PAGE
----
For the last time as governor, Rick Scott will roll out a set of budget recommendations Tuesday for the Florida Legislature to consider in its upcoming election-year session that begins Jan. 9.

As usual, Scott will soon realize that he and lawmakers will differ on where the state should spend more money.

"Every year you have priorities, and this year I have a lot of priorities," Scott told capital reporters a few days ago.

Scott will release his spending priorities in detail at 10:30 a.m. at a business in Jacksonville. The governor chose a Jacksonville sign company for a similar announcement in 2015

The Republican governor has already called for a $220 million increase in spending on environmental programs, $180 million in tax cuts, $50 million to fight the opioid epidemic, $1 million for greater security at Jewish day schools and a $4,000 starting pay raise for Florida Highway Patrol troopers.

Scott says the state will have more than enough money to pay for all of his spending priorities, but the Legislature's chief economist, Amy Baker, has cautioned lawmakers that their spending has been outpacing revenue projections and that the revenue forecast for future years will be "much worse" because of Hurricane Irma's impact on the state's economy.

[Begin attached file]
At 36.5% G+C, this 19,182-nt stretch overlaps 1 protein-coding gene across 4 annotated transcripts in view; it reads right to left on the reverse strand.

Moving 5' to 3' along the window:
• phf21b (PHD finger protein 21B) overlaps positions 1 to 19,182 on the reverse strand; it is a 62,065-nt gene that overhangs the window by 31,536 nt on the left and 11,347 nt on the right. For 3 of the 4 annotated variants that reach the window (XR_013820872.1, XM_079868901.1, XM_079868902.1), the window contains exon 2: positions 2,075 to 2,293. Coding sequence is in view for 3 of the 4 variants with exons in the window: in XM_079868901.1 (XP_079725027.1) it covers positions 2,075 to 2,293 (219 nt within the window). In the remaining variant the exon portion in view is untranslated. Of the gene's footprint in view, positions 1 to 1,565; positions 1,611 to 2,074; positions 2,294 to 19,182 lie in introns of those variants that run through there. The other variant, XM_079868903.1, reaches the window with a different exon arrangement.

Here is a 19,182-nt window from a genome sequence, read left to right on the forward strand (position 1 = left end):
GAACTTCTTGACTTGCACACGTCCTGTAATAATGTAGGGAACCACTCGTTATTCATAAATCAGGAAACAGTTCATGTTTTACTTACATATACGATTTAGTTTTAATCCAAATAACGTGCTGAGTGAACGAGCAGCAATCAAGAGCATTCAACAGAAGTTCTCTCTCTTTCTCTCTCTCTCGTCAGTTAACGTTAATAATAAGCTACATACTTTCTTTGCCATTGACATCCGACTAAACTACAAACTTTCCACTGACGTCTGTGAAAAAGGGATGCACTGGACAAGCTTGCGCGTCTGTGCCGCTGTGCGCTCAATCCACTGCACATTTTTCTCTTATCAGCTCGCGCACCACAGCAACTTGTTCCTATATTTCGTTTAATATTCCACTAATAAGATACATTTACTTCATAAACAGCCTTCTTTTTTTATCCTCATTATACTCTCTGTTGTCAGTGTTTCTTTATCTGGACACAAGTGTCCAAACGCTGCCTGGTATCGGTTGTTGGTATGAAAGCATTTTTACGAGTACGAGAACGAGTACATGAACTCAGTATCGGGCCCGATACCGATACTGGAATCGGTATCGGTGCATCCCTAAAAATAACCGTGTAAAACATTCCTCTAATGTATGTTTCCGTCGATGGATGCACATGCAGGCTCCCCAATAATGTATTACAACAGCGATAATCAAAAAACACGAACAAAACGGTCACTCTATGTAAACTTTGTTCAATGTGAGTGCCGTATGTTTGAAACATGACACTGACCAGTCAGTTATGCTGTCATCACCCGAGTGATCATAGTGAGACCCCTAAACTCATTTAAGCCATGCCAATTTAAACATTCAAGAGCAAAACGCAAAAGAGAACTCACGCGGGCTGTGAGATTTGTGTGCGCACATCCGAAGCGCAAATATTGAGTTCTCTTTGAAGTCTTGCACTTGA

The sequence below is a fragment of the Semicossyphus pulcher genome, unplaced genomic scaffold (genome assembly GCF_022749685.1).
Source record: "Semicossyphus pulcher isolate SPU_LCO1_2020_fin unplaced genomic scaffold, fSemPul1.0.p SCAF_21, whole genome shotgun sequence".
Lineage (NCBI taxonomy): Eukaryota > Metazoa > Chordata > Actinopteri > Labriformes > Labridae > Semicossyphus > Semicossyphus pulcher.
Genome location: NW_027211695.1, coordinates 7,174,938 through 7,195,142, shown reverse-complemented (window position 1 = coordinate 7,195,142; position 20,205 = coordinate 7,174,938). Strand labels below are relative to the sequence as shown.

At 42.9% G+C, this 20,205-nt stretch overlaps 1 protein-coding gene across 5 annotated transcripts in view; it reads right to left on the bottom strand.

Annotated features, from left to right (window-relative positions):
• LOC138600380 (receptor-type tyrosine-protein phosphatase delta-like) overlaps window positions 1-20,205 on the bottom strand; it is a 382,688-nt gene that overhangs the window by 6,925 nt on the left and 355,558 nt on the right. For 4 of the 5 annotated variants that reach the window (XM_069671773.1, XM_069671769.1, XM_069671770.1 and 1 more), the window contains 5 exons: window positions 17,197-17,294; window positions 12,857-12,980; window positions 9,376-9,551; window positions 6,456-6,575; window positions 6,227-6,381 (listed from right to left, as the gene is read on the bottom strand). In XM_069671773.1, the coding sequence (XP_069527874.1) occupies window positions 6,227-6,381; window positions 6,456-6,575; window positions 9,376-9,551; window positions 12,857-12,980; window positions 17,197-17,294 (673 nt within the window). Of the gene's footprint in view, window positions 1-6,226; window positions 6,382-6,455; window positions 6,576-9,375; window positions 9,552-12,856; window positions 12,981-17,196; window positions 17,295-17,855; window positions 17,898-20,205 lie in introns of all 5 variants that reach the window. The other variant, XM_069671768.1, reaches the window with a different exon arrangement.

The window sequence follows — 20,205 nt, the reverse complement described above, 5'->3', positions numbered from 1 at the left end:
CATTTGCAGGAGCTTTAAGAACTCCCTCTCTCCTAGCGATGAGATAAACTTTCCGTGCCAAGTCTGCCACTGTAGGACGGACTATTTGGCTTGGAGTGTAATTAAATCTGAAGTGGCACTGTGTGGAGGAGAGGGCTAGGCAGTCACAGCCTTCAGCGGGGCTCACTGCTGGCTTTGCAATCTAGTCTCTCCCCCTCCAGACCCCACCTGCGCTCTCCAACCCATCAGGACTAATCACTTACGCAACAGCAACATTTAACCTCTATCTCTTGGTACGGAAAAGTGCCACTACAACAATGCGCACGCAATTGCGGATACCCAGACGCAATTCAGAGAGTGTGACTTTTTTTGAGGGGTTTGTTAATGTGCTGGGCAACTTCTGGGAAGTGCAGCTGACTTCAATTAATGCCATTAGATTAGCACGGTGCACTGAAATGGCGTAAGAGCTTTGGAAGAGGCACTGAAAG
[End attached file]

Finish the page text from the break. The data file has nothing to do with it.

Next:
The most notable difference between this budget preview and last year's is that Scott is no longer battling with House Speaker Richard Corcoran, R-Land O'Lakes.

When Scott rolled out last year's spending plan, Corcoran dismissed it as wasteful and targeted the state's job creation incentive programs at Enterprise Florida for elimination. That didn't happen, and by the end of the 2017 session Scott and Corcoran had put aside their past differences and were political allies.

Another difference is that 2018 is an election year, and Scott is widely expected to challenge Democratic U.S. Sen. Bill Nelson. That will ensure that all of Scott's spending priorities will be viewed through the prism of election-year politics.

A governor's budget is a starting-off point in negotiations with the Legislature, which makes most key spending decisions. State lawmakers write the annual budget, but Scott has the power to veto line-item appropriations.